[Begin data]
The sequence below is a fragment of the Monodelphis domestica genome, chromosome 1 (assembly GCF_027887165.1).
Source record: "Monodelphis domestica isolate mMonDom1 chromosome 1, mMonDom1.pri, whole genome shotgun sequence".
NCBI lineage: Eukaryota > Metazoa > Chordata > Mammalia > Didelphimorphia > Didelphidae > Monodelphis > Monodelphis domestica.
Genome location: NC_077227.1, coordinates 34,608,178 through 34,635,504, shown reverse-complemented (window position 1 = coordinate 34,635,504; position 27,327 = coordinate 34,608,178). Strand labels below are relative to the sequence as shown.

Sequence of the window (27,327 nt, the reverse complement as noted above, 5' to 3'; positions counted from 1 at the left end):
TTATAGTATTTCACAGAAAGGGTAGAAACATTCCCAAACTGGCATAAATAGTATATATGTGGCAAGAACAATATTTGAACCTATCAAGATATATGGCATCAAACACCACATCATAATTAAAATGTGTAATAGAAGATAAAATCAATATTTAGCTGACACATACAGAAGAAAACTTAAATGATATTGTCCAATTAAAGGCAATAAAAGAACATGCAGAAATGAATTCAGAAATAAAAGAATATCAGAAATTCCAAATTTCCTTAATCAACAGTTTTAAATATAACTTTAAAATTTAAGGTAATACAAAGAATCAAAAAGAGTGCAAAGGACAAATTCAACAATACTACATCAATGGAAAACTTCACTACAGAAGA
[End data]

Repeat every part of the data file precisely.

The sequence below is a fragment of the Monodelphis domestica genome, chromosome 1 (assembly GCF_027887165.1).
Source record: "Monodelphis domestica isolate mMonDom1 chromosome 1, mMonDom1.pri, whole genome shotgun sequence".
NCBI lineage: Eukaryota > Metazoa > Chordata > Mammalia > Didelphimorphia > Didelphidae > Monodelphis > Monodelphis domestica.
Genome location: NC_077227.1, coordinates 34,608,178 through 34,635,504, shown reverse-complemented (window position 1 = coordinate 34,635,504; position 27,327 = coordinate 34,608,178). Strand labels below are relative to the sequence as shown.

Sequence of the window (27,327 nt, the reverse complement as noted above, 5' to 3'; positions counted from 1 at the left end):
TTATAGTATTTCACAGAAAGGGTAGAAACATTCCCAAACTGGCATAAATAGTATATATGTGGCAAGAACAATATTTGAACCTATCAAGATATATGGCATCAAACACCACATCATAATTAAAATGTGTAATAGAAGATAAAATCAATATTTAGCTGACACATACAGAAGAAAACTTAAATGATATTGTCCAATTAAAGGCAATAAAAGAACATGCAGAAATGAATTCAGAAATAAAAGAATATCAGAAATTCCAAATTTCCTTAATCAACAGTTTTAAATATAACTTTAAAATTTAAGGTAATACAAAGAATCAAAAAGAGTGCAAAGGACAAATTCAACAATACTACATCAATGGAAAACTTCACTACAGAAGA